Q. My acorn-type squash is dying…specifically, the blossoms are falling off and/or if they do start putting on the fruit after it gets about one inch in diameter, the blossom end rots, and the fruit falls off. Otherwise, there is no indication that the plant is suffering. It is growing quite prolifically. What’s wrong, and what can I do to fix it??
A. Squash plants have two blossoms on the same plant (monoecious or one house). The female blossom is recognized by the tiny squash beginning to grow behind the flower. The male flower is recognized by the skinny stem behind the flower. Often, particularly early in the fruiting season before the bees find your plants, the female blossoms fail to get pollinated, and the plant aborts the tiny fruit.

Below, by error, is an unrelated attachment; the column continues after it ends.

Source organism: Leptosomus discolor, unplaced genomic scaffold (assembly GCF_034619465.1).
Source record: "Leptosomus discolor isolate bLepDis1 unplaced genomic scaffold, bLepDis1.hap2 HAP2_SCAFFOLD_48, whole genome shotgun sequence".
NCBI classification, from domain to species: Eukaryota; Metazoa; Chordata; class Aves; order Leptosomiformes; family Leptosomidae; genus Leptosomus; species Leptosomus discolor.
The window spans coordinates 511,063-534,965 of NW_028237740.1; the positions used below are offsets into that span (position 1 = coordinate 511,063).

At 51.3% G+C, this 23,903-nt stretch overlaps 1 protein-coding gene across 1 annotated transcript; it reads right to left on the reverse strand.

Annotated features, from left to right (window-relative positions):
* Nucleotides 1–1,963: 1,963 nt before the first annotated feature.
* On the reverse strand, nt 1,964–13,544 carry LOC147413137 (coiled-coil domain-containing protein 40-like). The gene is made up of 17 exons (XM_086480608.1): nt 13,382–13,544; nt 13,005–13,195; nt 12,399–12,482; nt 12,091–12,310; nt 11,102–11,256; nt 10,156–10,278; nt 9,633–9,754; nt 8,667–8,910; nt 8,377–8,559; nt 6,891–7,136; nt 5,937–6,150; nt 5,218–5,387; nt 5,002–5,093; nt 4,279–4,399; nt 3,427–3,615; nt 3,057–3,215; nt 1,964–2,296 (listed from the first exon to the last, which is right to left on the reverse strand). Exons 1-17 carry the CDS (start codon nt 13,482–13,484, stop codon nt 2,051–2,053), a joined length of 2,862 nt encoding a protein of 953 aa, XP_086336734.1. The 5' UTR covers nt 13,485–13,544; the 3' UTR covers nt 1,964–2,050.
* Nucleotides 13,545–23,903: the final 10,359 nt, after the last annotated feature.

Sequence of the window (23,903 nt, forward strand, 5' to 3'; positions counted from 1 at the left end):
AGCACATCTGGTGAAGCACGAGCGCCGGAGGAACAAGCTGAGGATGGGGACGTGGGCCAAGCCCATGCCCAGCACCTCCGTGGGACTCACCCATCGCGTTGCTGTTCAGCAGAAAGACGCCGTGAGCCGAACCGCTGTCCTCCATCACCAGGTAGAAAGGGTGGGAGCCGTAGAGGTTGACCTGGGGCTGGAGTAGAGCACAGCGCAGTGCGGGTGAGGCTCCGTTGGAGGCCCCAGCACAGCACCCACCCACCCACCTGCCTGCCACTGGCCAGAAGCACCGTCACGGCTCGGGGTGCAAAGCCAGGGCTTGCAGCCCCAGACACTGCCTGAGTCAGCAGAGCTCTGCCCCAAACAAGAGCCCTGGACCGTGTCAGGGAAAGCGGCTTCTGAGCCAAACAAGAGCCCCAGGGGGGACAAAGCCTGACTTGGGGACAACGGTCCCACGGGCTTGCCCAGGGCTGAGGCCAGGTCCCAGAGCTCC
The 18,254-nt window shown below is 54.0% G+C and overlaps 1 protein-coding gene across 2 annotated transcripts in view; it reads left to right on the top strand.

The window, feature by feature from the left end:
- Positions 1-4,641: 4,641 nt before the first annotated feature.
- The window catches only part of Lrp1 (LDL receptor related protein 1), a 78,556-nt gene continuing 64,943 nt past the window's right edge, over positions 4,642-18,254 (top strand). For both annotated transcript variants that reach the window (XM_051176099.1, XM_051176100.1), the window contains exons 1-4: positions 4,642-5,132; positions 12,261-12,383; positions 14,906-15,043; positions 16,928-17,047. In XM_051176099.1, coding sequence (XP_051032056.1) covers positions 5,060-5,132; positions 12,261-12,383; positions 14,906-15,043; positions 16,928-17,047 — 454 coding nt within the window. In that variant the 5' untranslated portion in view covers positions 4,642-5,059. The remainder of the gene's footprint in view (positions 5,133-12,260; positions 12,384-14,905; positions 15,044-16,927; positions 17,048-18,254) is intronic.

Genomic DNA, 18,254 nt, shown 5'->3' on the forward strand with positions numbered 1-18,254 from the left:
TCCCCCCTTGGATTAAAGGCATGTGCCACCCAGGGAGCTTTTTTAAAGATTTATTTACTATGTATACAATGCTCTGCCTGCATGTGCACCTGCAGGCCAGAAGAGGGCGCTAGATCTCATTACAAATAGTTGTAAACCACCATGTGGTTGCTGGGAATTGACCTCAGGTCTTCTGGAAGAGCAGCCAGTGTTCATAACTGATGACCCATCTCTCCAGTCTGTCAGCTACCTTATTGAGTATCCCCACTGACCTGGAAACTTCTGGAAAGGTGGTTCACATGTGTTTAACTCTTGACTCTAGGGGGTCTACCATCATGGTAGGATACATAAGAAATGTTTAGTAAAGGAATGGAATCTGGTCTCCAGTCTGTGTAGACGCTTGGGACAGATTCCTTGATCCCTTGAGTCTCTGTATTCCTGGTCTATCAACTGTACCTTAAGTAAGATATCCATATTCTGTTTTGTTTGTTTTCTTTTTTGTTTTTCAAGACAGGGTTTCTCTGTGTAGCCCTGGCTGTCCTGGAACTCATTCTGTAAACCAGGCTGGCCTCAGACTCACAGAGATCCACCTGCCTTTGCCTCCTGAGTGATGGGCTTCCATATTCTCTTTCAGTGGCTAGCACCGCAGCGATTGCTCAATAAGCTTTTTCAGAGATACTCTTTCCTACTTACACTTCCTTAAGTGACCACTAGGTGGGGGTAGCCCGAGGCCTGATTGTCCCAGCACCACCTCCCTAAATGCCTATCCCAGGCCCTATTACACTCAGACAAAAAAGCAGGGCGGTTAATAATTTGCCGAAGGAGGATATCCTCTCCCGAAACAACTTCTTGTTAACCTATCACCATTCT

Hand-pollinate your squash plants by taking the male flower – tearing off the petals – then going to a receptive female blossom, which is one in full flower and wide open, and also taking off a piece of the petal, then brush the pistil (the receptive part of the female, with the stamen, which pollinates it.